})
              ]
            }
          ]
        }
      ]
    };
  }

  // ...
}

By implementing the IPropertyPaneField interface you have to define three properties in your custom property pane control class:

  • type - type of the control which for custom controls must be set to IPropertyPaneFieldType.Custom,
  • targetProperty - name of the web part property used to managed by this control,
  • properties - properties of the custom property pane controls that can be configured by developers using the control

Inconvenient custom property pane control properties

Looking at the IPropertyPaneField interface its properties property is of the TProperties type. But there is more to it than meets the eye. On runtime, the properties property is expected to be implementing the IPropertyPaneCustomFieldProps interface which, at minimum, requires the implementation of the onRender method.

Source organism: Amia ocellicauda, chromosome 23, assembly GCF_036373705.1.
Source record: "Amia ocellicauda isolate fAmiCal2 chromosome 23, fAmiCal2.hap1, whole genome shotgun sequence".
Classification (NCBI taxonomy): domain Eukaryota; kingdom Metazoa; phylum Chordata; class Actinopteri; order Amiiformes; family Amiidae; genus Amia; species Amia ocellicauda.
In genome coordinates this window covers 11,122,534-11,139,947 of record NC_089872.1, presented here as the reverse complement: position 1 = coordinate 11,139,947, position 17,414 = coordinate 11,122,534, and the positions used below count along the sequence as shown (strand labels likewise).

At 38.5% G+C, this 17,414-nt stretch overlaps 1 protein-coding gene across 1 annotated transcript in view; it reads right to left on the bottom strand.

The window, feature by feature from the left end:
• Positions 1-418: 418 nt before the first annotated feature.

export interface IPropertyPaneCustomFieldProps {  
  onRender: (domElement: HTMLElement, context?: any) => void;
  onDispose?: (domElement: HTMLElement, context?: any) => void;
  context?: any;
}

The onRender method is responsible for rendering the custom property pane control in the property pane and is called by the SharePoint Framework when user opened the property pane.

One way to compose the interface for the TProperties type, which on one hand must include methods from the IPropertyPaneCustomFieldProps interface, required by the SharePoint Framework, and at the same should specify additional properties that developers should be able to configure when using the control in their web part, would be to have the custom TProperties interface inherit from the IPropertyPaneCustomFieldProps interface: